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Brothers No More: China & Russia Under Mao and Khrushchev

Introduction

China and the Soviet Union were once the two largest socialist countries in the world, and the early revolutionary efforts in China received substantial aid from the USSR. During Joseph Stalin’s era, Mao Zedong admired and respected Stalin’s theories and practices, endeavoring to implement similar socialist practices in China. The relationship between the two countries resembled that of brothers. However, following Stalin’s death, when Nikita Khrushchev came to power, significant differences emerged between China and the Soviet Union regarding the future of socialism and changes in the global landscape. Mao Zedong’s disagreements with Khrushchev on key political debates led to a deterioration in relations between the two governments. Nikita Khrushchev’s era marked a new era in Sino-Soviet relations, which was markedly different from Stalin’s approach to the critical bilateral relationship.

 

Stalin’s Merits and Demerits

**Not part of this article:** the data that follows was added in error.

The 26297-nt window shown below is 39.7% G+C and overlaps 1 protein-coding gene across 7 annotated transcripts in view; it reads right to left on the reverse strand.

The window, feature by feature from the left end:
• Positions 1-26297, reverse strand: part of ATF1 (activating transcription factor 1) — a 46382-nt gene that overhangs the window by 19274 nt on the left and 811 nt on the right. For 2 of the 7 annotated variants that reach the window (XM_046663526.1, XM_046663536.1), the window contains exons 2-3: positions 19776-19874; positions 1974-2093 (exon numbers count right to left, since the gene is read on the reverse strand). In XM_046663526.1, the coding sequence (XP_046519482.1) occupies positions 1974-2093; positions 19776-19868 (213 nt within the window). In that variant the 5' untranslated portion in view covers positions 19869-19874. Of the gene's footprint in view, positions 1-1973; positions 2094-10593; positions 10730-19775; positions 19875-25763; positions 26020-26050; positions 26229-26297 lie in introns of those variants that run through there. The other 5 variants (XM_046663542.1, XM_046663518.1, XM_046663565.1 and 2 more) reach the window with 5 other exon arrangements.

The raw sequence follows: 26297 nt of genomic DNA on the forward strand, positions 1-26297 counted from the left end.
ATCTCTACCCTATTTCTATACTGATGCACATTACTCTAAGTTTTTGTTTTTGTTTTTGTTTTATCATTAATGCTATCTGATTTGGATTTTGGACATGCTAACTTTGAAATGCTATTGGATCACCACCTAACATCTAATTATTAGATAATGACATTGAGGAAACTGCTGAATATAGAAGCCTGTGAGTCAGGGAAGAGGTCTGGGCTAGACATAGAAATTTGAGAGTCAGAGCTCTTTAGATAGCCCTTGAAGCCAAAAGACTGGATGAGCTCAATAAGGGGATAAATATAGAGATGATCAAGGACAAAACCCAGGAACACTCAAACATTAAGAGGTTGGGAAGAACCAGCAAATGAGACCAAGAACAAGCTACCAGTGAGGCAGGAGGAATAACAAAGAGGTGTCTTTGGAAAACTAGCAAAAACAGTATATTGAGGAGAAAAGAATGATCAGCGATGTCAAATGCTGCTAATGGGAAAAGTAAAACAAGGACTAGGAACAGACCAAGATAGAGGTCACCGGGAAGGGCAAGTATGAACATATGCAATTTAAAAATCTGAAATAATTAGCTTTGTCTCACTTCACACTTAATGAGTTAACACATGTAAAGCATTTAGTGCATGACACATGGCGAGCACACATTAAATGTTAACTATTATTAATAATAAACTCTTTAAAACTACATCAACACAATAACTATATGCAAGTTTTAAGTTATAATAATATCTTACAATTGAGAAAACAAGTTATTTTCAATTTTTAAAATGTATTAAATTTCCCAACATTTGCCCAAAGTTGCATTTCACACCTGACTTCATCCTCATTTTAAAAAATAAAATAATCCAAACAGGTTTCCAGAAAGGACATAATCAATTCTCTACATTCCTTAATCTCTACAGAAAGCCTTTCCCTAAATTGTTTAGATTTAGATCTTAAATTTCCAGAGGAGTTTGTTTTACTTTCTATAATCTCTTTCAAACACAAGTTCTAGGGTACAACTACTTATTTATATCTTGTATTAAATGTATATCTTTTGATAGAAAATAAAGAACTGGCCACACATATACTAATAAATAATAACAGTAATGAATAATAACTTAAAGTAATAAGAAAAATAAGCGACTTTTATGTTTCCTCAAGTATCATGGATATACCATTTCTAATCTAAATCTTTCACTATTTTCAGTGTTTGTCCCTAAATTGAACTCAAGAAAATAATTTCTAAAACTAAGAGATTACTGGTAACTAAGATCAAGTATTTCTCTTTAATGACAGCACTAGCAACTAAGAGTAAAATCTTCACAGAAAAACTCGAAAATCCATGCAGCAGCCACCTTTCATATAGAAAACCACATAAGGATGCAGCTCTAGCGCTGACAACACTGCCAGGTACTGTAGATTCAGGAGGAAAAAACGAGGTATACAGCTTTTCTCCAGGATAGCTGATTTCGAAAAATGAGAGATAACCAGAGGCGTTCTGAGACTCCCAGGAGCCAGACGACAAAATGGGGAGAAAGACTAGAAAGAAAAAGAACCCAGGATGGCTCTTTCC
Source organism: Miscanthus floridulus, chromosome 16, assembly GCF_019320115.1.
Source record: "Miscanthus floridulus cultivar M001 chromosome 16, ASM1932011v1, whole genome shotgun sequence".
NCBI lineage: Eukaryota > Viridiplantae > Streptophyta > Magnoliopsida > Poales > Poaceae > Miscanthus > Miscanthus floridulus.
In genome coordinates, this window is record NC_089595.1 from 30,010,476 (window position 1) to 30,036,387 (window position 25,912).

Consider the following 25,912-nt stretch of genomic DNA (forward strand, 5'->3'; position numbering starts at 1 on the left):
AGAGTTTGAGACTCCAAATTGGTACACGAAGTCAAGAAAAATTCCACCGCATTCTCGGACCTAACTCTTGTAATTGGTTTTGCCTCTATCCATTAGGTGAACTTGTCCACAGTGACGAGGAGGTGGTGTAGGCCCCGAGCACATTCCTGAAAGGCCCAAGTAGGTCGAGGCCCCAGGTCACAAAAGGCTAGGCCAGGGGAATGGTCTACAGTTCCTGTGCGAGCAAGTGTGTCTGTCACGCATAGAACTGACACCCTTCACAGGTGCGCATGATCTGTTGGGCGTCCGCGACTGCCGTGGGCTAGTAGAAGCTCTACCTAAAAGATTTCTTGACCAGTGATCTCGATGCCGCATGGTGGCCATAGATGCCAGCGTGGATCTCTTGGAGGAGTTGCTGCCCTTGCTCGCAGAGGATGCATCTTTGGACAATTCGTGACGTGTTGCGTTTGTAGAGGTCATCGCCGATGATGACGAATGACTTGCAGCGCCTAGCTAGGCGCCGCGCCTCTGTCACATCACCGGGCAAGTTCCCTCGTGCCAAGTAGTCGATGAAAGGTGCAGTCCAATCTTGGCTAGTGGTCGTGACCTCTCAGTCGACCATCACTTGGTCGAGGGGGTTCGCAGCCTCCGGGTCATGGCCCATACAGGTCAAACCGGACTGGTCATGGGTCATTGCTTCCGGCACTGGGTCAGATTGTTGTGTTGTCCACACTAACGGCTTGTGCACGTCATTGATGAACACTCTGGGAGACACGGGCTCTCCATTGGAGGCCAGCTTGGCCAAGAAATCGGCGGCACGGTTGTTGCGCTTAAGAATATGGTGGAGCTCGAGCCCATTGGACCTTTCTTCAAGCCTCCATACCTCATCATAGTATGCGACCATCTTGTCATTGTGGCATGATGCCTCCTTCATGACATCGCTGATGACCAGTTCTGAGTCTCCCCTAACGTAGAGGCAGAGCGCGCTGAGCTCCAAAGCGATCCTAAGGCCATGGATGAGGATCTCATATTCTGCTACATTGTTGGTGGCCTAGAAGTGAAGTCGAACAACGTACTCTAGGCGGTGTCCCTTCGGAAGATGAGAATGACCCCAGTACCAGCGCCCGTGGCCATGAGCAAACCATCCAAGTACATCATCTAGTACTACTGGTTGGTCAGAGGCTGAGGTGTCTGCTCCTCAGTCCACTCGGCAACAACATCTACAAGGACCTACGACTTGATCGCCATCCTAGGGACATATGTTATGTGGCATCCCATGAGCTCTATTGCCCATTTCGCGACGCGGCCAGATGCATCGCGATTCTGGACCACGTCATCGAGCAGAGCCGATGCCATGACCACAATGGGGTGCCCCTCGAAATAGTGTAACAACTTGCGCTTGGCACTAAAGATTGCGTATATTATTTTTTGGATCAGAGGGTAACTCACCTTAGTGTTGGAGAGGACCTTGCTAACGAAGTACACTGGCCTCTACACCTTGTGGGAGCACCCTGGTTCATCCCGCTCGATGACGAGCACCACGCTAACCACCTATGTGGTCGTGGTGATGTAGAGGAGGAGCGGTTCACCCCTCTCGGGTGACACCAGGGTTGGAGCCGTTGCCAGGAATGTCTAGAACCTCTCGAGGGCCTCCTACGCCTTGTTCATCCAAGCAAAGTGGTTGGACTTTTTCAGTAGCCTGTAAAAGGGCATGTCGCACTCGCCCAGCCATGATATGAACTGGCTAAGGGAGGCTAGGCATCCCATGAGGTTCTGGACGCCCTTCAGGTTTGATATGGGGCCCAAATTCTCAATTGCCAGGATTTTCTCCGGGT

The conflict between the Chinese Communist Party (CCP) and the Soviet leaders is often traced back to the death of Joseph Stalin in March 1953, which many historians view as the conflict’s starting point. Three years later, during the Twentieth Party Congress of the Communist Party of the Soviet Union (CPSU), Khrushchev issued his infamous “Secret Speech” (also known as “On the Cult of Personality and Its Consequences Speech”) and overturned many of Stalin’s theories of class struggle and violent revolution. Khrushchev accused Stalin of undermining democratic centralism and the concept of collective leadership by putting himself in a position above the Party’s Central Committee and making unilateral decisions.[1] This critique of Stalin was not just Khrushchev acting on a whim; it reflected a broader agreement among the Soviet Union’s new administration. Even before the Twentieth Party Congress, Georgy Malenkov, who served as the Chairman of the Council of Ministers, had already suggested a “peaceful economic competition” with capitalist nations, including the United States.[2] This approach was a stark departure from Stalin’s insistence on class struggle and violent revolution.